This is, of course, extremely intolerant and unreasonable on your part to -- in effect -- demand such a thing. We're not allowed to hold our view, in other words, without being subjected to Protestant accusations of our supposed triumphalism, arrogance, intolerance and something akin to "anti-Protestantism."
But if that is so, of what purpose is ecumenism at all? If one party requires the other to adopt certain of its beliefs in order to sit down and talk and try to mutually understand from the get-go, then this is the very furthest thing from ecumenism: it is coercion and the essence of religious intolerance.
“I would suspect that they were liberals or inadvertently influenced by liberal Catholic thought, and insufficiently acquainted with Catholic teaching. The pope is not a “hard liner”. He is simply an orthodox Catholic who correctly understand Vatican II and ecumenism in a proper Catholic sense. Pope John Paul II was neither a “hard liner” nor more ecumenical than Pope Benedict XVI. They are both equally committed to Catholic doctrine and dogma, Vatican II, and ecumenism (as I am myself).”
Please don’t take this disrespectfully, but this is the conclusion that your system necessitates.
Exactly! Then why don't you accept it as such, instead of futilely trying to redefine Catholic teaching according to Protestant (and to some extent, postmodernist) presuppositions?
In other words, you have to say that he is interpreting VII correctly because of his presupposed authority. You don’t really have a choice to do otherwise.
I wasn't arguing about the papacy and its prerogatives here; rather, I was strongly disagreeing with your characterizations of the two popes, as if they are different. They are not at all.
It is not so much that I am hoping that Catholics are becoming more Protestant per se,
I think it is the logical conclusion of some of your statements, as I believe I have demonstrated. I think if you ponder what I am saying and think more about some stuff you have said, you might see my point and even agree with it.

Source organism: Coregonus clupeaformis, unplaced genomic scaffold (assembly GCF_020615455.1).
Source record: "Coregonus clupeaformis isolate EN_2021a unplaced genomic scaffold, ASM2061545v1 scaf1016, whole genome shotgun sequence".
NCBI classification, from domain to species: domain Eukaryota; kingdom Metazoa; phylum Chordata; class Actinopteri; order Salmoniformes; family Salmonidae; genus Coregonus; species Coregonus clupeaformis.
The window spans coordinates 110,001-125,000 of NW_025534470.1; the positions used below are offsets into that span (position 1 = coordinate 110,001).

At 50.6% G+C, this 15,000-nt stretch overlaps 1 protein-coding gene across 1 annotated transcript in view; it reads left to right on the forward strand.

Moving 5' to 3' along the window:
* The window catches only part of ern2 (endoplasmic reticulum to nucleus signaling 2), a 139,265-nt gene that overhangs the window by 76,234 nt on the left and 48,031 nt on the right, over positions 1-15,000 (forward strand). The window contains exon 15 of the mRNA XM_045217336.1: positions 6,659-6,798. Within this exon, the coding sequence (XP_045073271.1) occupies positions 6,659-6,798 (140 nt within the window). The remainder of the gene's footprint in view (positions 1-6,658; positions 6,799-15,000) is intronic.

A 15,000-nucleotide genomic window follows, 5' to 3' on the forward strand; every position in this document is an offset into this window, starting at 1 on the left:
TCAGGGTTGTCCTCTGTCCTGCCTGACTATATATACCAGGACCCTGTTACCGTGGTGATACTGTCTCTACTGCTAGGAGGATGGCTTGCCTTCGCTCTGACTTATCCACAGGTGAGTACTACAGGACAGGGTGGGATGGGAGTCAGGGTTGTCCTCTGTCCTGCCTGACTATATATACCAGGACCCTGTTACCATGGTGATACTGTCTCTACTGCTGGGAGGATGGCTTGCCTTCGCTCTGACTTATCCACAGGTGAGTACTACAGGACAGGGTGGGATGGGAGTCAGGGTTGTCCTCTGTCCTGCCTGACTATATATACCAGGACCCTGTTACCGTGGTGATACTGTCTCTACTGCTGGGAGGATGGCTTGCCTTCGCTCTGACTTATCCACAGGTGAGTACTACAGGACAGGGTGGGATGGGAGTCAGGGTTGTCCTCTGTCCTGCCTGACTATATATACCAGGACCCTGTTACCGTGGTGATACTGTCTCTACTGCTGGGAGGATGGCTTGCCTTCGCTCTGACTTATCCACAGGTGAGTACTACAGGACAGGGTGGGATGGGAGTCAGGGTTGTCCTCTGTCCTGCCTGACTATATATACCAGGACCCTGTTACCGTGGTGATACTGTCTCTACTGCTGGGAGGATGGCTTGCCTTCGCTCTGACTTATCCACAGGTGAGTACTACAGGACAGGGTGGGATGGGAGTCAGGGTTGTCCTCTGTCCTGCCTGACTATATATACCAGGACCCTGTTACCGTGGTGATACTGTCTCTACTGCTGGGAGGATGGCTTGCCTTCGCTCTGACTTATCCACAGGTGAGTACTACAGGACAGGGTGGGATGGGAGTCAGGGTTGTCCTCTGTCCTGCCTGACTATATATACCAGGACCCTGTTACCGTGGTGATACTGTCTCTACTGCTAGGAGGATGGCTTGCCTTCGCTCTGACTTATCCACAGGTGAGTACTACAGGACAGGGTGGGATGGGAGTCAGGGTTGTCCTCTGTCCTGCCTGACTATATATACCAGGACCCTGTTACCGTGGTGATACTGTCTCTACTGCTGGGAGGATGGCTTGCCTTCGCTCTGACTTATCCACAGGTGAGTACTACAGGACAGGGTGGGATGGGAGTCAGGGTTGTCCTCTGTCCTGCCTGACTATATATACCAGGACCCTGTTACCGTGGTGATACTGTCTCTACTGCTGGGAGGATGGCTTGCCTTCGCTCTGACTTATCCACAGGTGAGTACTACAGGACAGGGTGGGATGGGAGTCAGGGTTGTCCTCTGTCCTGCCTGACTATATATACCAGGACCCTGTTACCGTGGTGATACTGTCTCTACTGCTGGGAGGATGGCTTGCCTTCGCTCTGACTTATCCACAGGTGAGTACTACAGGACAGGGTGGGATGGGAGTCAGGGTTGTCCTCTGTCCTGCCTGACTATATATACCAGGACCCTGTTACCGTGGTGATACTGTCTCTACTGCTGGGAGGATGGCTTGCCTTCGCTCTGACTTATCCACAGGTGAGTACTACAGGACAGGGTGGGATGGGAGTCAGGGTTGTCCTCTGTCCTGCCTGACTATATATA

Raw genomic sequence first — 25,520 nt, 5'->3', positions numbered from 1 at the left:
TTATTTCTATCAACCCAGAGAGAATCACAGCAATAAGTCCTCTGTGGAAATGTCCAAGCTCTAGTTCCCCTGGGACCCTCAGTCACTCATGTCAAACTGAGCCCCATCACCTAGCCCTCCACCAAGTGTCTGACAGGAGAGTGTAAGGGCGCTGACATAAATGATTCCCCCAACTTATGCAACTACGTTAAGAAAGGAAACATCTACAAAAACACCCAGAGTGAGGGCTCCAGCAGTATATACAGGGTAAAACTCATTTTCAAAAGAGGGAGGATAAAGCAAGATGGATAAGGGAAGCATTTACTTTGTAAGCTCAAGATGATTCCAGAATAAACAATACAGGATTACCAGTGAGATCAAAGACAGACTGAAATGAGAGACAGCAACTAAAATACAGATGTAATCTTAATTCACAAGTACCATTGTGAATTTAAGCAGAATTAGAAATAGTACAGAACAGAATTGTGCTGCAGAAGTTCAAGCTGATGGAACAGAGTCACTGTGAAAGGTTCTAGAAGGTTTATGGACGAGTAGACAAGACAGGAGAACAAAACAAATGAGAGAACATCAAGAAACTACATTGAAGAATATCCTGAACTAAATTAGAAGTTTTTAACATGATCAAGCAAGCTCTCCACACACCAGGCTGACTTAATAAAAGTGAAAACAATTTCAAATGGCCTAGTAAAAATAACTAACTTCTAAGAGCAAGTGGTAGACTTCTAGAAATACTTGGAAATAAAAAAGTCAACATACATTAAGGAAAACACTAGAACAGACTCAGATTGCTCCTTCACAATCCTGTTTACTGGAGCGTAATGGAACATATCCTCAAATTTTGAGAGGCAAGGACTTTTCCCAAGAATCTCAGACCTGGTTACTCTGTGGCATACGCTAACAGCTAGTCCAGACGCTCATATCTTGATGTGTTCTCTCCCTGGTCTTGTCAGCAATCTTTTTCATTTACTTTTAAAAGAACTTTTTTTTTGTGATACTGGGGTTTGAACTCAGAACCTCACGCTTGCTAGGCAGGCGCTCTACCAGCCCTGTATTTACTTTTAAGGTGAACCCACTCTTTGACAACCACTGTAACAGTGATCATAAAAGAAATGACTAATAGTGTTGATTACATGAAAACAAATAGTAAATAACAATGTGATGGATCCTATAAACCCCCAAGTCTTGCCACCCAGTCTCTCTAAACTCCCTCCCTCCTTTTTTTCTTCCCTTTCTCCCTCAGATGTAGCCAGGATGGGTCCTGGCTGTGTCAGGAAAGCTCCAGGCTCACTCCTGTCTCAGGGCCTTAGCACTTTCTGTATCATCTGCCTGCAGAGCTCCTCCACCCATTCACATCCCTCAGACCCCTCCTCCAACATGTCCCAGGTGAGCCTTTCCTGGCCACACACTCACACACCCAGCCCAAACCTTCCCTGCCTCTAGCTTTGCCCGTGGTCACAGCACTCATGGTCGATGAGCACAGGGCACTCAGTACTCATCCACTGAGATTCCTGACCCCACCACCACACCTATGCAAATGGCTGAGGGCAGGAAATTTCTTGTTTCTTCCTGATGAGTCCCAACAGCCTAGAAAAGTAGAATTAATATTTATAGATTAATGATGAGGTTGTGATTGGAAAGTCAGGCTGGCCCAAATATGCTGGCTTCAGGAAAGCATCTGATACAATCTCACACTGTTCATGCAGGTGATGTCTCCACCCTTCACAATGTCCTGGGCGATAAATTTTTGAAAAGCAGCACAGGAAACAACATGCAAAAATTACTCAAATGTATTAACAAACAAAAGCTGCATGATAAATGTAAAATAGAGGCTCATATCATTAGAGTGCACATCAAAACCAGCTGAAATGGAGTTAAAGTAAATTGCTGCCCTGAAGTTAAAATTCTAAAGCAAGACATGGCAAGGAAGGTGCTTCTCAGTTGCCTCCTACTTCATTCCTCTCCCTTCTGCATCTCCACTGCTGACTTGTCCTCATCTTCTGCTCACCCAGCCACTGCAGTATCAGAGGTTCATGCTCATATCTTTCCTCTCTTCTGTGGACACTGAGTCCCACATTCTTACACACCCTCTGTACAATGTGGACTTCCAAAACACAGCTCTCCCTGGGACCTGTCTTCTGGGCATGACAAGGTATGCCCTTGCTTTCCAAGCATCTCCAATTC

but that we have simply, do SOME degree, been talking past each other. I think that battle lines cause people to defend issues in a sincere yet imbalanced way. See my Advice to Christian Apologists.
Absolutely. It happens all the time.
Well, I do think the smoke from the reformation is clearing and we are redefining or better articulating sola Scriptura to mean more than the popular notion that the Scripture is our only source of authority, which is not true. Sola Scriptura means that the Scripture is our only infallible and final authority. Therefore, while we may not change, I think that our defining of the issues, on both sides, makes us closer than the early polemics suggest.
Yep; I agree 100% Many many Catholics do not properly understand what sola Scriptura means (i.e., as explicated by its most able defenders). Likewise, many Protestants don't have a clue as to how Catholics relate Bible, Tradition, and Church.
Yes, but there also seems to be disagreement among committed Catholics concerning the particulars of VII. Isn’t this true?
Not all that much among orthodox Catholics, that I have seen. Most significant disagreement would be between orthodox and liberal, dissenting Catholics (just as Protestants have their never-ending internal struggles with liberals in their ranks: we're both infected with this problem -- as was the early Church).
“I am not sure what this will do to the ethos of the situation or the tone of the conversation between irenic Catholics and Protestants,
"It should do nothing whatsoever, for anyone who is familiar with Vatican II statements on ecumenism and recent encyclicals along the same line. They are all of a piece.”
Come on . . . you have to say that Dave :)
It is irrelevant what I "have" to say. This is simply an assertion of fact: so obvious that even James White and myself agree about it: he utterly opposing the teachings and I fully accepting them, but both understanding what exactly the teachings under consideration are.
Again, your system does not allow otherwise.
In this case, the facts of the matter, as plainly seen in the documents, do not allow otherwise.
You do not have the option to critically question whether or not this is the case because of the presumptions of authority.
That's absolutely irrelevant to the point at hand. One can state facts of a particular matter even if he completely disagrees with theology that is tied in with the facts (hence, James White states the Catholic ecclesiological teaching under scrutiny here accurately, while not believing it). I have done the same, and I happen to believe it. But my belief in the theology has nothing to do whether the fact of the teaching (as opposed to the truth of the teaching) is the case or not.
But, fair enough . . . I hope that the next Pope softens the language as VII did.
Vatican II states exactly the same. Where do you think the description "ecclesial communities" was famously used? If this is what is ticking so many Protestants off, then, like I said, they need to be angry at Vatican II as well. For example, Decree on Ecumenism, 3: